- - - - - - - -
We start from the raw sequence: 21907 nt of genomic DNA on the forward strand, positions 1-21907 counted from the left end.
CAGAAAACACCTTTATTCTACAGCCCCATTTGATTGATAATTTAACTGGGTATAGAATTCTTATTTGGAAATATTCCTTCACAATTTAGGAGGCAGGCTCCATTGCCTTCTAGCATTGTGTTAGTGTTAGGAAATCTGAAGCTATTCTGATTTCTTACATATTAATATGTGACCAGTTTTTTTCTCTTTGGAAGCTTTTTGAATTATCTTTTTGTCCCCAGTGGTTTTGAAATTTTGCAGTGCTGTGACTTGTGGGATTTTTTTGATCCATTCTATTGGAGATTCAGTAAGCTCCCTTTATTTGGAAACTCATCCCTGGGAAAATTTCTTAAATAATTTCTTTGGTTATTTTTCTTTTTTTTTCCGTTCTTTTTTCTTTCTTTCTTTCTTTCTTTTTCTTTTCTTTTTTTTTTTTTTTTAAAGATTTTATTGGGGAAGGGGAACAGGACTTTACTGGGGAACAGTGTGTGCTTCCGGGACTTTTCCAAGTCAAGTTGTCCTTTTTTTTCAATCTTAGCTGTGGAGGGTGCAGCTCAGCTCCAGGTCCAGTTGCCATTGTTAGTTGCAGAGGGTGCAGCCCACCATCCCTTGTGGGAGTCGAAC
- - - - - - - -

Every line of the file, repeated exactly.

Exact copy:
We start from the raw sequence: 21907 nt of genomic DNA on the forward strand, positions 1-21907 counted from the left end.
CAGAAAACACCTTTATTCTACAGCCCCATTTGATTGATAATTTAACTGGGTATAGAATTCTTATTTGGAAATATTCCTTCACAATTTAGGAGGCAGGCTCCATTGCCTTCTAGCATTGTGTTAGTGTTAGGAAATCTGAAGCTATTCTGATTTCTTACATATTAATATGTGACCAGTTTTTTTCTCTTTGGAAGCTTTTTGAATTATCTTTTTGTCCCCAGTGGTTTTGAAATTTTGCAGTGCTGTGACTTGTGGGATTTTTTTGATCCATTCTATTGGAGATTCAGTAAGCTCCCTTTATTTGGAAACTCATCCCTGGGAAAATTTCTTAAATAATTTCTTTGGTTATTTTTCTTTTTTTTTCCGTTCTTTTTTCTTTCTTTCTTTCTTTCTTTTTCTTTTCTTTTTTTTTTTTTTTTAAAGATTTTATTGGGGAAGGGGAACAGGACTTTACTGGGGAACAGTGTGTGCTTCCGGGACTTTTCCAAGTCAAGTTGTCCTTTTTTTTCAATCTTAGCTGTGGAGGGTGCAGCTCAGCTCCAGGTCCAGTTGCCATTGTTAGTTGCAGAGGGTGCAGCCCACCATCCCTTGTGGGAGTCGAAC